I go to the end of the T-shirt booths where Steve and I planned to hook up, but it's way past 12:30, so I figured I missed him. Over the hill, I can see the stage. It's a big festival style stage with big mesh speaker covers on each side with the "Day In The Garden" logo on each side. On the stage, Richie Havens is finishing up the end of an a cappella version of "On The Turning Away". Very nice.

I head over to a food tent to grab something to eat. There's a booth selling Philly steaks and hamburgers. Cool. A Philly sounds good. I haven't eaten a thing since 5:00 AM, so I'm ready for something big. I'm waiting, and the line ain't moving. Come on people, I can see they're setting up Reed's equipment. Move it, move it. The lady behind the counter asks "anyone want a hamburger?" No reaction from anyone ... except me. I grab it, pay and go. Turns out everyone was waiting for a Philly and they were way behind on making 'em. I'll take anything at this point. I'm hungry, and I'm ready for the show. I go grab a couple of bottles of water and get set about 100 feet from the stage.


COOL STUFF

At 2:05, over an hour late (thank goodness), Lou Reed and band hit the stage.

LOU REED

Band:

Set list:

A perfect opener. I'm sitting out on a hill, cloudy day, relaxing amongst a lot of people done up in hippie garb (and a lot that weren't), and Lou and band, dressed in all black, come out and open with a blast of pure power guitar. Wonderful. Instead of going into "What's Good", Lou and band kick into ...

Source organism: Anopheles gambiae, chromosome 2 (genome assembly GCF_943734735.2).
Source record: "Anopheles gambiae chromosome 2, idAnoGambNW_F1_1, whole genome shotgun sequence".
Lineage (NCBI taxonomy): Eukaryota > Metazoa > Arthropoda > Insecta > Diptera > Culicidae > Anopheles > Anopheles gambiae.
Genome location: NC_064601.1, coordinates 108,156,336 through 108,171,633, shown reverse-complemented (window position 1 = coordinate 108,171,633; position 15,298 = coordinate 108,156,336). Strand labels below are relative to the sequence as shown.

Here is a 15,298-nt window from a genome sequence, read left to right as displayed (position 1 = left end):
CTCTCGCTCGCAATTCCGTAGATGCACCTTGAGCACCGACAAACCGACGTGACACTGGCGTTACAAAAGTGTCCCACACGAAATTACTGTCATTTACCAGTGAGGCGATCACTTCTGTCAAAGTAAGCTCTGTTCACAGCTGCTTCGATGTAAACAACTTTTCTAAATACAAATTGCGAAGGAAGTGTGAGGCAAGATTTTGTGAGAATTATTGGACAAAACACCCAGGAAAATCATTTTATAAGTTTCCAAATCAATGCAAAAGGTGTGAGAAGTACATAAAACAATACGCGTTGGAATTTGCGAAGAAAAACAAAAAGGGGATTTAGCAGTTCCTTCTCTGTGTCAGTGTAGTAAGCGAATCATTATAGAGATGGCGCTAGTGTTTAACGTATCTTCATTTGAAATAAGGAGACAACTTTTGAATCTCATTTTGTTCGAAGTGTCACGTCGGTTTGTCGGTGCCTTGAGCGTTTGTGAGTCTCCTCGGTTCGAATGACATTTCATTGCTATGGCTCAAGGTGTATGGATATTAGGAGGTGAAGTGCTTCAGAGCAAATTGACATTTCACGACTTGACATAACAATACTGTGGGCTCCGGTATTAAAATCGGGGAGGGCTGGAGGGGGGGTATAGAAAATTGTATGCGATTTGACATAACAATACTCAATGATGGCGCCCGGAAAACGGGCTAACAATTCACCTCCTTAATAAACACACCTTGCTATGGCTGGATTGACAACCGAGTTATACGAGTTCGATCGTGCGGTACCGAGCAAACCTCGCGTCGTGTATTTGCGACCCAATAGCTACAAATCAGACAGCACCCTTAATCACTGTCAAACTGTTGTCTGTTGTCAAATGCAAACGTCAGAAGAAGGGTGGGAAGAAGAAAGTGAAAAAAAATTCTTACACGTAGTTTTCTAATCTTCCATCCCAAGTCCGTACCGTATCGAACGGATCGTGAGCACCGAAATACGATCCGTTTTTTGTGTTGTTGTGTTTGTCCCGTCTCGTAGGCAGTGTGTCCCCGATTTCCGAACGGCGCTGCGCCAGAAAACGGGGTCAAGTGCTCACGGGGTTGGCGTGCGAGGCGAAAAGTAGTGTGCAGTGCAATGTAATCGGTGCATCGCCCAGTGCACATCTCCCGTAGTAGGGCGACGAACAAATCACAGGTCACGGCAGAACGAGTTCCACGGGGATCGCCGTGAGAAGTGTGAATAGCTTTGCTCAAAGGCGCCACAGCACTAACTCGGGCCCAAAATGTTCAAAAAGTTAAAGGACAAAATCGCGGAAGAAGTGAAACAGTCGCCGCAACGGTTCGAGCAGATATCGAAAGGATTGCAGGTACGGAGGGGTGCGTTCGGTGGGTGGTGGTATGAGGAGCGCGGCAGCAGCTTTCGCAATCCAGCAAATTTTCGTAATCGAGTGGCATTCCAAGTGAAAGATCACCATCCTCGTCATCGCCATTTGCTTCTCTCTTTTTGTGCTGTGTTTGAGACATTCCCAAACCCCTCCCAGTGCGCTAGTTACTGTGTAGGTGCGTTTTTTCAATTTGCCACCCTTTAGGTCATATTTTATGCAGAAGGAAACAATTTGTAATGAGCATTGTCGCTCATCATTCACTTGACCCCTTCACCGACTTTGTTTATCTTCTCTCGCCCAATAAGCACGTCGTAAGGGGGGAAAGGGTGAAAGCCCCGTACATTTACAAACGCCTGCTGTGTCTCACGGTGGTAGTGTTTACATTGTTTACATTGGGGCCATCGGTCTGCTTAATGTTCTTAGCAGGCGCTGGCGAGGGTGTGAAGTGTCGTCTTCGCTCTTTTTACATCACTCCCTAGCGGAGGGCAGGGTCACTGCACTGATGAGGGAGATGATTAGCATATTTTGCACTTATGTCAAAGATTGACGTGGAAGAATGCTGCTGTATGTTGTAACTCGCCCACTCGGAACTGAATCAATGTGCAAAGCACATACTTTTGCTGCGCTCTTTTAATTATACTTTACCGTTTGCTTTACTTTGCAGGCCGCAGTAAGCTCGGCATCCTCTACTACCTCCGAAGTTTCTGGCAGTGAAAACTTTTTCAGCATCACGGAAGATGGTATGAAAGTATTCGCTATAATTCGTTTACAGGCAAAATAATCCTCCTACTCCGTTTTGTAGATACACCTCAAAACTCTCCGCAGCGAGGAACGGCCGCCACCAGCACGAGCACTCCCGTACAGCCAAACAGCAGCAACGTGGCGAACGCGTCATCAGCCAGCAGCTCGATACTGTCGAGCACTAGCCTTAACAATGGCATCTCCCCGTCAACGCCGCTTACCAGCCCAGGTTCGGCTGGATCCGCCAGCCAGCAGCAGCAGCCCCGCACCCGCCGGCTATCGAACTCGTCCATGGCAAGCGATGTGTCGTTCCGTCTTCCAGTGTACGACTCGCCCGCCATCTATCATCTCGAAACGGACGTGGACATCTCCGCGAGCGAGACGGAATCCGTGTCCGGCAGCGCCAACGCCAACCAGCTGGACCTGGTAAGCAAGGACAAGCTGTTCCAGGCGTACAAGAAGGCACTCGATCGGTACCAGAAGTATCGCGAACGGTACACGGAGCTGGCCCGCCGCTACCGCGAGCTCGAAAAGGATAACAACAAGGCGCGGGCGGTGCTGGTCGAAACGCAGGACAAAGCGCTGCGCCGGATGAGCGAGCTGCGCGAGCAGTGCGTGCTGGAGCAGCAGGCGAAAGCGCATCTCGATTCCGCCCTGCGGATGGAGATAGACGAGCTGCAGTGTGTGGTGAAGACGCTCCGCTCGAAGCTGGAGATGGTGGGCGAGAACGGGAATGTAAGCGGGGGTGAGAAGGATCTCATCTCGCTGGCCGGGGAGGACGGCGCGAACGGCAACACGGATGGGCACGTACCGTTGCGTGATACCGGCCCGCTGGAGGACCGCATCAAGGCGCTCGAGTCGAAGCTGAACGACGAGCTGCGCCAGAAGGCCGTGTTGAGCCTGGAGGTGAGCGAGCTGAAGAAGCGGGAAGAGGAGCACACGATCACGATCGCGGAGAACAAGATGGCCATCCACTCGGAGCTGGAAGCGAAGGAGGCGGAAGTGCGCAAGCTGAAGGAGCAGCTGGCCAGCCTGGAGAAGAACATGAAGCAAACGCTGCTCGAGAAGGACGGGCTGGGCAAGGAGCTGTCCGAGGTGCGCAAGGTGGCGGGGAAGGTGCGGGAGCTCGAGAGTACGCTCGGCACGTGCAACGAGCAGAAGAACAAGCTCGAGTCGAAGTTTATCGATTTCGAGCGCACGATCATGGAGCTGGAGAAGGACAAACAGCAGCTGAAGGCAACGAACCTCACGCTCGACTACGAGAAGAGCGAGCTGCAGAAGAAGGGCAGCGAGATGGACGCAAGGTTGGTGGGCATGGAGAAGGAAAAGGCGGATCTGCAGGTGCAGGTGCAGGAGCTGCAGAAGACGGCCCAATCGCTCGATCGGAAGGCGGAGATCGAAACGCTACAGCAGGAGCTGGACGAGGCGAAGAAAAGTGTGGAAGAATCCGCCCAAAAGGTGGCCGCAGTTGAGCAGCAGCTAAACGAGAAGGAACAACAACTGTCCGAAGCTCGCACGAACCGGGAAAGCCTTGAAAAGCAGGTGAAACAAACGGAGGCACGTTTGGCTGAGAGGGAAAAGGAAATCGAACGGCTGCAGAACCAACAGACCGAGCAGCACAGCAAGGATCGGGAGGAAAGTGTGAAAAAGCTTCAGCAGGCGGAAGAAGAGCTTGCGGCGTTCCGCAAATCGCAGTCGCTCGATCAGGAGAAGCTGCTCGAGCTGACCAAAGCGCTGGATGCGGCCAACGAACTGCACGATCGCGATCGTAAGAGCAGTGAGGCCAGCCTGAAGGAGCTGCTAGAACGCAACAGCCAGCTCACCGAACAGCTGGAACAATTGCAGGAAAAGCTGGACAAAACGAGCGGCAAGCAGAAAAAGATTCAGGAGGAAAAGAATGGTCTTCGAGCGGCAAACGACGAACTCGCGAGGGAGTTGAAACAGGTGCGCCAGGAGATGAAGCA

... and the crowd goes nuts. Great version.
This was a big surprise. I didn't realize Lou even played "Street Hassle" any more. Another great version.
These last two are songs from the Broadway play ("Time Rocker") that Lou scored.
Another very warmly received song.
I was really hoping to hear this one. Heavy irony. We're sitting in an open meadow on a nice day, and Lou's spinning bleak tales of urban blight.

The closer.
Nice surprise encore.
At a lot of points in the show, the crowd's chanting "Looooooooouuuuu". After this one, the crowd starts up the chant again, and Lou starts "conducting" the crowd, pointing to the left side then the right then so on. Hell of a set. I'm glad I made it. Reed and the band sounded great. Lou left about 3:45.

Next up at 4:15 was Joni Mitchell, who I wasn't that familiar with.

JONI MITCHELL

Band:

Set list:

To be honest, I wasn't that impressed. To be fair, the only song I knew was "Big Yellow Taxi", and I did enjoy that one. The rest seemed like pretty, flowing jazz. Maybe after Lou's overload this just wasn't what I was looking for. I'll tell ya though, the crowd loved her. A lot of people in the crowd were holding up signs saying "We love you, Joni", and similar sentiments.

Joni comes out for her encore (by herself) and talks about missing the first show 29 years ago. She said there was one song she probably had to play: